China faces major challenges in sustaining its economic growth in a period of weak global recovery, particularly in Europe. In 2009 China's net exports of goods and services dropped precipitously, resulting in a substantial drag on economic growth. To overcome this drag China launched a massive stimulus program, financed largely with bank credit. While it is now widely understood that China was the first globally significant economy to begin to recover from the crisis, critics nonetheless increasingly charge that the stimulus program has substantial flaws and that China's early economic recovery cannot be sustained. One prominent critic has gone so far as to suggest that the stimulus has created a debt-fueled bubble that will collapse, causing China's growth to plunge to only 2 percent.
Nicholas Lardy suggests these criticisms are exaggerated. Contrary to repeated criticisms, this stimulus had a substantial consumption component and focused on investment in infrastructure rather than expanding capacity in traditional industries such as steel. But the stimulus did come at a cost insofar as it led to a substantial increase in the borrowing of local investment companies, which local governments will have to ultimately repay, but the infrastructure provided through these companies likely will contribute to China's sustained economic growth and thus to increasing government tax revenues as well.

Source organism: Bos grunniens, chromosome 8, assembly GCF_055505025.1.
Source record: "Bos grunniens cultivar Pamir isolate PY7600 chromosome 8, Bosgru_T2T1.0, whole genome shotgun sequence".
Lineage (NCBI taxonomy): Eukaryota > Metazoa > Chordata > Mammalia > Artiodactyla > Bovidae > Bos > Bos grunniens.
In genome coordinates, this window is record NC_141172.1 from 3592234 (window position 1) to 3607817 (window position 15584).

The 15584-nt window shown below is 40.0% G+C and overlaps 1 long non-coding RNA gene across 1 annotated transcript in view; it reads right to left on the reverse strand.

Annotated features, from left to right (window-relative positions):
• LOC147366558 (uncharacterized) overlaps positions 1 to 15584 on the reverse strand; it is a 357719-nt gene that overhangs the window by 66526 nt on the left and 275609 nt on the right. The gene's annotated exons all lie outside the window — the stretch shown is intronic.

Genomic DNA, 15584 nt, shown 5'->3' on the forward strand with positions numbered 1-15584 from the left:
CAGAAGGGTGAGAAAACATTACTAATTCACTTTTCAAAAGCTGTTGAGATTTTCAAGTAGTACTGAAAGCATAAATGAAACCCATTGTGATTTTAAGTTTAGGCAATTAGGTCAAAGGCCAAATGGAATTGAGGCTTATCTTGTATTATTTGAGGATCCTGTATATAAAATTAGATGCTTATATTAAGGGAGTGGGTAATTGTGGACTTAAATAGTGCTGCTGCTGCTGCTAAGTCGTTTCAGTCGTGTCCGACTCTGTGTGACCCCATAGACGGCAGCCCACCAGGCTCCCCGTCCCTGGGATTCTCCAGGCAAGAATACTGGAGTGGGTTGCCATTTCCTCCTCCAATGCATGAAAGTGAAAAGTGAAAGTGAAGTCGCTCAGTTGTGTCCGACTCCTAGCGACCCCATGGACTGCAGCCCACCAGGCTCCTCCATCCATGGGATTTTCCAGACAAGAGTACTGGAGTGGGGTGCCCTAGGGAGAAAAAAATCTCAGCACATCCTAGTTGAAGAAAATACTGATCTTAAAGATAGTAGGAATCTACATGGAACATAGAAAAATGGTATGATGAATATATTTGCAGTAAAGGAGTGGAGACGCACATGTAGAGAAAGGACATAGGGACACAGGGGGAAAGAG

The authorities recognize flooding the economy with more credit is not the way forward and that they will have to take strong additional policy initiatives to sustain economic growth. These include raising the prices of inputs such as water, electricity, and other resource products as well as introducing realistic environmental taxes and fees. These reforms, as well as a more flexible exchange rate, would reduce the distortions that for much of the past decade have favored industrial growth and exports over services and consumption and would contribute to sustaining China's impressive long-term economic growth.